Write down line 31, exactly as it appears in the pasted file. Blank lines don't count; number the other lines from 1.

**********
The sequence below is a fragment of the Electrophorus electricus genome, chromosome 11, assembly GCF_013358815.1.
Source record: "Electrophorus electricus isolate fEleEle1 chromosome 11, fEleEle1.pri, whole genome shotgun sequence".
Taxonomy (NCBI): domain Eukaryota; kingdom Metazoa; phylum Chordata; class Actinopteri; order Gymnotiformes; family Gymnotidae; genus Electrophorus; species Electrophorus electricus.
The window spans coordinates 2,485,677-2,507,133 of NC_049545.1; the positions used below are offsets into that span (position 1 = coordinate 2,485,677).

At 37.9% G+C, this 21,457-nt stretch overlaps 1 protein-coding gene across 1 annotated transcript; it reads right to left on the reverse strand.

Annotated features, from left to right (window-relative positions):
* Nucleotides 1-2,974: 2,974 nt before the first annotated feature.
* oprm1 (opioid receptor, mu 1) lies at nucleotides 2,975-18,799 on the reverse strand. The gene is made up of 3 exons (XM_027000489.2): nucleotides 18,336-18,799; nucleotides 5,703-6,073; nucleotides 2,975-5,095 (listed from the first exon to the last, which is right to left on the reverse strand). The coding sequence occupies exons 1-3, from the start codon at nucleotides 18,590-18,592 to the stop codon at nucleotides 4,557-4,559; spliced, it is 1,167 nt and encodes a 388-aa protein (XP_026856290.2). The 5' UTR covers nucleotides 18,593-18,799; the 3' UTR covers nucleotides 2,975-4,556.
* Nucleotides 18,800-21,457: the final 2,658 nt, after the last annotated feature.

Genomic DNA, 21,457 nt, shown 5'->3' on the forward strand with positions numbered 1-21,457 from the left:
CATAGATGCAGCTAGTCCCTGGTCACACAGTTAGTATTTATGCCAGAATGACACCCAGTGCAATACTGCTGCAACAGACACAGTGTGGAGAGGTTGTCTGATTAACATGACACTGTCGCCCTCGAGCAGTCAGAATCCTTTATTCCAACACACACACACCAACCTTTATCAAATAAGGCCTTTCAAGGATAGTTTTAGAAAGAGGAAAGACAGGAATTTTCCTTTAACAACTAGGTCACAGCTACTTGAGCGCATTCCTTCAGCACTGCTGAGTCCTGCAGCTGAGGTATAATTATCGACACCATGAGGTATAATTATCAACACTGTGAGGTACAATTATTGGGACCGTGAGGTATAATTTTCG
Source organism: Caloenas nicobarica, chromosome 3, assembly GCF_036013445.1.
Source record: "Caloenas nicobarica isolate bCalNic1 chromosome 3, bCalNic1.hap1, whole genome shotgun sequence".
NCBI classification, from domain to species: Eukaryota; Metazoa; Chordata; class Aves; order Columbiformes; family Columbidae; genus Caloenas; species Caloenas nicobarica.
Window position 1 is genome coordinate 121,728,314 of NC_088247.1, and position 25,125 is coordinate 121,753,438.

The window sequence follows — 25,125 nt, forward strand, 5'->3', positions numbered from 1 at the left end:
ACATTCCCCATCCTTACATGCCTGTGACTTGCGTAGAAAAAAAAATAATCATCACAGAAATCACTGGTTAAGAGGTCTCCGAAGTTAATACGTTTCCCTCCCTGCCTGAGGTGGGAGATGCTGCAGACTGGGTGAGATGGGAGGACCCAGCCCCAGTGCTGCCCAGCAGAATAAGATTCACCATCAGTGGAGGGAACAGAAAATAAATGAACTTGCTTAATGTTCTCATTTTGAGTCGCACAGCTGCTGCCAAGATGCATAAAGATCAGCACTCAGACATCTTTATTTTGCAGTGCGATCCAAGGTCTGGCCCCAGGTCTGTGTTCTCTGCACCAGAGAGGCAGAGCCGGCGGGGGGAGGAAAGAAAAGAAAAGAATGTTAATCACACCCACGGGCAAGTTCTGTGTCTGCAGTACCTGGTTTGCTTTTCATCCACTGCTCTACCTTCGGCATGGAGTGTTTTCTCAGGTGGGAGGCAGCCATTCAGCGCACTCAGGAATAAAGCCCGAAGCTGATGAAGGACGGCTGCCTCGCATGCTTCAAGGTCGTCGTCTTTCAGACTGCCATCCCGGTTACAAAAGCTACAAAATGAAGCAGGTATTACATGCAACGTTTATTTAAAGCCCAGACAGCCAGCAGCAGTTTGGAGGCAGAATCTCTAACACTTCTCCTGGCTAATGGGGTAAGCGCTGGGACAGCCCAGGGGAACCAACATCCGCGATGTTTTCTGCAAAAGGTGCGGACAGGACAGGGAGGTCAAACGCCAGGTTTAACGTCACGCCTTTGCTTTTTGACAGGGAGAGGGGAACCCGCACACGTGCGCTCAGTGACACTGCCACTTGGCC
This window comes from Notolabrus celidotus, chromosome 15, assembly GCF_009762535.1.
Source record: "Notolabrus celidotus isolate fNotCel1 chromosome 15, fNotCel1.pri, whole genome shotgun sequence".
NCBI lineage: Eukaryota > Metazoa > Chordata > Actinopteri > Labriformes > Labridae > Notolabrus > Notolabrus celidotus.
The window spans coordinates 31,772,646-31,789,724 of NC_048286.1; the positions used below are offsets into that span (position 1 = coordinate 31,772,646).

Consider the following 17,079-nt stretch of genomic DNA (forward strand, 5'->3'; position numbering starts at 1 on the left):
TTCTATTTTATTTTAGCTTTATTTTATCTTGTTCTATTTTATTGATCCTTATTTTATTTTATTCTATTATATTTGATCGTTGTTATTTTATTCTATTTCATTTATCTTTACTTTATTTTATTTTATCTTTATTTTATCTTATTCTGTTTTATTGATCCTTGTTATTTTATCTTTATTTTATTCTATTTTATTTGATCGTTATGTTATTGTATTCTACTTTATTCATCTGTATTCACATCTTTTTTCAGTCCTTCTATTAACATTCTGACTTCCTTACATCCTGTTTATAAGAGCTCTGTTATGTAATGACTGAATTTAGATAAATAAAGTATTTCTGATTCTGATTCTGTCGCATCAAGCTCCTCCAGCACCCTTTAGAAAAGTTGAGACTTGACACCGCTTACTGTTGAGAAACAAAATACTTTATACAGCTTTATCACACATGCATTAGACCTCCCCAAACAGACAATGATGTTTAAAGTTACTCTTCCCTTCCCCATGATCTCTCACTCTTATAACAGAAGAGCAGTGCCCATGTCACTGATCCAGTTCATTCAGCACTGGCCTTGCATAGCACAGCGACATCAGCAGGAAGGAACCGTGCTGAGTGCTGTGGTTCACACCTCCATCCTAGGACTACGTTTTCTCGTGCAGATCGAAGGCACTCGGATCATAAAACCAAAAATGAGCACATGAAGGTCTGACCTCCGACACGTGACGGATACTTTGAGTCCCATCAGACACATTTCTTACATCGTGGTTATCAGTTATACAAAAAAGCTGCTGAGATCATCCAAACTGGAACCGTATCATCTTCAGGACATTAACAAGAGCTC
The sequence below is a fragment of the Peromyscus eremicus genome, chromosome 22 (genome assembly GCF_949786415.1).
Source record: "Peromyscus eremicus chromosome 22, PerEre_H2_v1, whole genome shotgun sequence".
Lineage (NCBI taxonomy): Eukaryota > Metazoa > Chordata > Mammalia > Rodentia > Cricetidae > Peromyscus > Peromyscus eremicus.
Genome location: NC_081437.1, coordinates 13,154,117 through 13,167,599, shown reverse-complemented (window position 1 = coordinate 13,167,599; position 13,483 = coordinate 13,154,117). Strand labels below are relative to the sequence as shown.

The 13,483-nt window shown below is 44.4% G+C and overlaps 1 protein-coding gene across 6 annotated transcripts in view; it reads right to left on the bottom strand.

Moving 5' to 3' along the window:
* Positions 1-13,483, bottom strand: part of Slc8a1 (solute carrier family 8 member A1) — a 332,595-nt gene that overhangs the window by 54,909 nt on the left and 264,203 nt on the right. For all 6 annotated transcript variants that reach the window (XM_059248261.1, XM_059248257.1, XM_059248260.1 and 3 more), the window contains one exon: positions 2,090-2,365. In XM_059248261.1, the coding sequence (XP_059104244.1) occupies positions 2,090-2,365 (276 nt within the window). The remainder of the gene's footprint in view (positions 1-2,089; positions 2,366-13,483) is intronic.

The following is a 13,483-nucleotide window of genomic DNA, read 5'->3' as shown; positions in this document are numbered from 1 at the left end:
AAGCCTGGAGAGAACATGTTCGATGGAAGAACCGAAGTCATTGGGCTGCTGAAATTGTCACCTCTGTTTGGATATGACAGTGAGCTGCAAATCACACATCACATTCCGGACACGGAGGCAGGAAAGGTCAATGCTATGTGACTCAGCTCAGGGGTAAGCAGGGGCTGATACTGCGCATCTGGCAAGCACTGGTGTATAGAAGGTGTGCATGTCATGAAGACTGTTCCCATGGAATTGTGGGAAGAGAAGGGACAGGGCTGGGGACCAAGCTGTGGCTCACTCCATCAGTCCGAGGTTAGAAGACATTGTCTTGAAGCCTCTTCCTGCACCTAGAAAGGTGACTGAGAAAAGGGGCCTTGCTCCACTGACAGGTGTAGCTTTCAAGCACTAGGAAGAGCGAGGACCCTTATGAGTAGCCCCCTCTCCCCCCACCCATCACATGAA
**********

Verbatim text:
The following is a 13,483-nucleotide window of genomic DNA, read 5'->3' as shown; positions in this document are numbered from 1 at the left end: